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JICA studies greenhouse gas emission reductions in Vietnam
By Le Anh
Tuesday,  Nov 5, 2019,19:13 (GMT+7)

JICA studies greenhouse gas emission reductions in Vietnam

By Le Anh

Participants attend a meeting on the development of the MRV system in the local metro sector, held on November 4 in Hanoi – PHOTO: LINH HOANG

HCMC – The Japan International Cooperation Agency (JICA) is conducting a survey to estimate the volume of greenhouse gas (GHG) emissions that can be reduced by the development of the local metro sector, to provide a scientific basis for promoting the use of cleaner modes of transportation, including metro projects in HCMC and Hanoi.

In particular, JICA has collected data for setting up a Measurement, Reporting and Verification (MRV) system for Vietnam’s metro sector, in collaboration with the Vietnamese Ministry of Natural Resources and Environment’s Department of Climate Change and the HCMC Department of Natural Resources and Environment. The survey is being conducted from February this year to September 2020.

The Japanese agency held a report meeting on November 4 and 5 to collect feedback on the mid-term evaluation results for the MRV system from the involved parties.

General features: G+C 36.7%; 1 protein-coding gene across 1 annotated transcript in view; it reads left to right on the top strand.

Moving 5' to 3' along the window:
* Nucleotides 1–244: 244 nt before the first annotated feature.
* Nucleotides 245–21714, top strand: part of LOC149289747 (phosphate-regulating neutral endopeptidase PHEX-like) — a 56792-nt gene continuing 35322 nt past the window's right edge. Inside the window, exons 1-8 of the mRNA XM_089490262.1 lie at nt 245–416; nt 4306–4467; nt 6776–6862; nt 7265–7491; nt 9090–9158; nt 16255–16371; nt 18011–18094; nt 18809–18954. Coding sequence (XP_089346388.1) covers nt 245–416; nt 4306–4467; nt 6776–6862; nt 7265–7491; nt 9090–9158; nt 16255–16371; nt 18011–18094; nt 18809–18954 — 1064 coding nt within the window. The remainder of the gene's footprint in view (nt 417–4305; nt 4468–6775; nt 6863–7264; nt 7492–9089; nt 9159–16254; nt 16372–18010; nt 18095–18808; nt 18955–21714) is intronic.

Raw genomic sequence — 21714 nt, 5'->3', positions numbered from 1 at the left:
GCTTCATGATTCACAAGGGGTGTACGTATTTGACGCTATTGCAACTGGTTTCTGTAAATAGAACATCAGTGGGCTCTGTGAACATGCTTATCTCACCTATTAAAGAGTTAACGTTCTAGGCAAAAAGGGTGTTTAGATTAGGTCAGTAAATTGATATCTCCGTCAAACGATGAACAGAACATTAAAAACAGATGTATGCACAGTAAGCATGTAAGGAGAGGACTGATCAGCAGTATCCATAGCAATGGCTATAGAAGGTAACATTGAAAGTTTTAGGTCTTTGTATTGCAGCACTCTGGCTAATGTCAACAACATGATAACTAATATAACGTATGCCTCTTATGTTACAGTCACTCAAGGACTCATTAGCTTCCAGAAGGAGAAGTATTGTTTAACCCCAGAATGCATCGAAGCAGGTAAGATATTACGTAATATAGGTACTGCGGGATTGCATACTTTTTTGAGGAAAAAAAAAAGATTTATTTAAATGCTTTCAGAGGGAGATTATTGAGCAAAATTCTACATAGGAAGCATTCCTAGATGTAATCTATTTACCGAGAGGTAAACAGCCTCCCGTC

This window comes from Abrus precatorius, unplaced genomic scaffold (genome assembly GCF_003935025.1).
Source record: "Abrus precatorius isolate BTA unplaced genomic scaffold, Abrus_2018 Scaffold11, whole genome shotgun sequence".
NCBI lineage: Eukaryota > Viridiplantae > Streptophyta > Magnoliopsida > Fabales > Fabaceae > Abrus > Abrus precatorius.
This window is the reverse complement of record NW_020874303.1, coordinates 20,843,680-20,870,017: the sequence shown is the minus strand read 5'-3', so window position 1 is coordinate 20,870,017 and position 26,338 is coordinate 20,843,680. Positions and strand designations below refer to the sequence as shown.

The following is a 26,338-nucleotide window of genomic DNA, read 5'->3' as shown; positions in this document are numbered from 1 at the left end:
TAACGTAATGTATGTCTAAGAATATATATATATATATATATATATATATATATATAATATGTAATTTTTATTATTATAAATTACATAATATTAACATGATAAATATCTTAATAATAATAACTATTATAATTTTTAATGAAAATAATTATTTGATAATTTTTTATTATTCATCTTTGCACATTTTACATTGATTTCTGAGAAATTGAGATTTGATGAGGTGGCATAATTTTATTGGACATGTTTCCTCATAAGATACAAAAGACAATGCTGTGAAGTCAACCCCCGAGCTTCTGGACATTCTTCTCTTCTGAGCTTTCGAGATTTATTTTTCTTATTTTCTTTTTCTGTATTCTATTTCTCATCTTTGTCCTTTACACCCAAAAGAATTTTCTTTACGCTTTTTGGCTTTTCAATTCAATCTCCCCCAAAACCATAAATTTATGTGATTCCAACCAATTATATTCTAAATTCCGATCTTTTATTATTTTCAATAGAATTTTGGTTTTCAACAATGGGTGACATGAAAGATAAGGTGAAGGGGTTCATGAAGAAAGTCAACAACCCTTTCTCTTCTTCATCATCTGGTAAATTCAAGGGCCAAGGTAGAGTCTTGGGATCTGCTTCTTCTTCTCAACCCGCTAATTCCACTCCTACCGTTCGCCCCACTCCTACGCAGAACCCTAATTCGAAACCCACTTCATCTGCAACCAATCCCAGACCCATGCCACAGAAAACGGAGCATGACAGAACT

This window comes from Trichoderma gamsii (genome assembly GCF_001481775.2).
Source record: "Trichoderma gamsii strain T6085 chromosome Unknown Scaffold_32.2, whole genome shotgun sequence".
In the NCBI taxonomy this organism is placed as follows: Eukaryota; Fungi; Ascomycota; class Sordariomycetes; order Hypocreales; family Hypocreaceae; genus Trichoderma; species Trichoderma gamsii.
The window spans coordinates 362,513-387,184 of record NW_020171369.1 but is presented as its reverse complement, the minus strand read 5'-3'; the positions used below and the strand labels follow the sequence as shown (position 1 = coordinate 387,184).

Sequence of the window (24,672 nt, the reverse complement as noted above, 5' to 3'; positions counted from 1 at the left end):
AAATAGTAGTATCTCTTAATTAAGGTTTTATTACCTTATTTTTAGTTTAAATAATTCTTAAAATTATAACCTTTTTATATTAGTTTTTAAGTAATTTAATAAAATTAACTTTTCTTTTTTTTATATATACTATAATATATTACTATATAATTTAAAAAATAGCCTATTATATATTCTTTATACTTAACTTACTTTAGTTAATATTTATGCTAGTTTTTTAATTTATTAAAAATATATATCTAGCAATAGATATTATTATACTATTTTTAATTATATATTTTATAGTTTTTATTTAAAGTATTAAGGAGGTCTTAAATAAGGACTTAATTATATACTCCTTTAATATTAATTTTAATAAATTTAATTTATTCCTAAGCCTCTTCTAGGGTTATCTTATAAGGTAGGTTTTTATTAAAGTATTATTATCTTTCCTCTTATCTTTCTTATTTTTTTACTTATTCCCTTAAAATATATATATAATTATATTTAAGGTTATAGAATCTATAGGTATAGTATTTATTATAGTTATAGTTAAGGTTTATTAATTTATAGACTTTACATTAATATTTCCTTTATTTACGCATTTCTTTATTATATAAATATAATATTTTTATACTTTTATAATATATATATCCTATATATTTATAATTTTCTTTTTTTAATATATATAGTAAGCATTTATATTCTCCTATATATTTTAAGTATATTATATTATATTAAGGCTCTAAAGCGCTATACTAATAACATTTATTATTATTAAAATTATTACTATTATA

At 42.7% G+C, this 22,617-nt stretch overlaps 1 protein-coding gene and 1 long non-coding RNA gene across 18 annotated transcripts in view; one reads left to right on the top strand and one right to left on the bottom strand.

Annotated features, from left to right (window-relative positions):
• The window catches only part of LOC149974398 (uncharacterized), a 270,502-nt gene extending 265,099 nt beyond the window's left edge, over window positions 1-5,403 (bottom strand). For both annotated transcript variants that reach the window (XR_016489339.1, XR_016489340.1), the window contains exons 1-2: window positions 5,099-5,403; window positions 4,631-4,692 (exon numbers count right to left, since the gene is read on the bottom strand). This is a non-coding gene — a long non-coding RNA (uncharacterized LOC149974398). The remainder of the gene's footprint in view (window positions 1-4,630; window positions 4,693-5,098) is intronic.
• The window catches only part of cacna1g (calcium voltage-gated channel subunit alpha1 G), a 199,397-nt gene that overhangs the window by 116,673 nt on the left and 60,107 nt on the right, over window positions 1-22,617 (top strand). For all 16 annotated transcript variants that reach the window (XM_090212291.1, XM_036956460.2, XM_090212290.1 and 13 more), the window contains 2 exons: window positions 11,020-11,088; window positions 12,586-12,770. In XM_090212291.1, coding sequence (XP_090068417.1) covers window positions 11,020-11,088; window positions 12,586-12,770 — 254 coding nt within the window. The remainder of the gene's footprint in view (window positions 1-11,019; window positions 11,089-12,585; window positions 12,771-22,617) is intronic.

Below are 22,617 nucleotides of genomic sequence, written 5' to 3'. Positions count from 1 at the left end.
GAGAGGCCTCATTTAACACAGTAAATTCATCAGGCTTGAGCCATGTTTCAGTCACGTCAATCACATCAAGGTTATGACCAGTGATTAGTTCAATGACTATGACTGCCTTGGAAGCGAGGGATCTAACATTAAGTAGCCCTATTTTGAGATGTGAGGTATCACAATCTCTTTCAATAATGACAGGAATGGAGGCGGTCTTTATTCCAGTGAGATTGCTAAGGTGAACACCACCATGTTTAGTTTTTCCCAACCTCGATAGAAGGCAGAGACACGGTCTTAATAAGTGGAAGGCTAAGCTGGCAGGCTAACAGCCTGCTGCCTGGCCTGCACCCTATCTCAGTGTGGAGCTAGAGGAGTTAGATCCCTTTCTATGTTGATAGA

The survey targets metro lines 1 and 2 in Hanoi and metro line No.1 in HCMC, which tapped the Japanese Government’s official development assistance loans.

According to the HCMC’s GHG inventory for 2013, which was developed under JICA’s support, the city was responsible for 16% of the country’s GHG emissions, despite having 9% of the national population. Besides this, the transport sector emitted 45% of the city’s GHG.

The development of metro systems is considered an effective solution for reducing GHG emissions, traffic congestion and air pollution, especially in Asian countries where traffic congestion affects the daily activities of the local people and worsens air quality.

Once the metro line projects are put into service, they will not only meet the surging demand for transport but also help Vietnam realize its targets for the Paris climate deal’s nationally determined contributions.

Most of the respondents living along metro line projects in the two cities noted that they would use the metro lines in the future.

When road users switch to using metro lines, the quality of air and urban life will be improved, said Murooka Naomichi, deputy head of the JICA Vietnam office. JICA expected the survey to raise awareness among people in the cities about the role of metro systems, he added.

According to Professor Atsushi Fukuda, from the University of Nihon, who is an advisor on the survey, metro lines will play a vital role in the public transportation network and in connecting HCMC and Hanoi with neighboring major cities.

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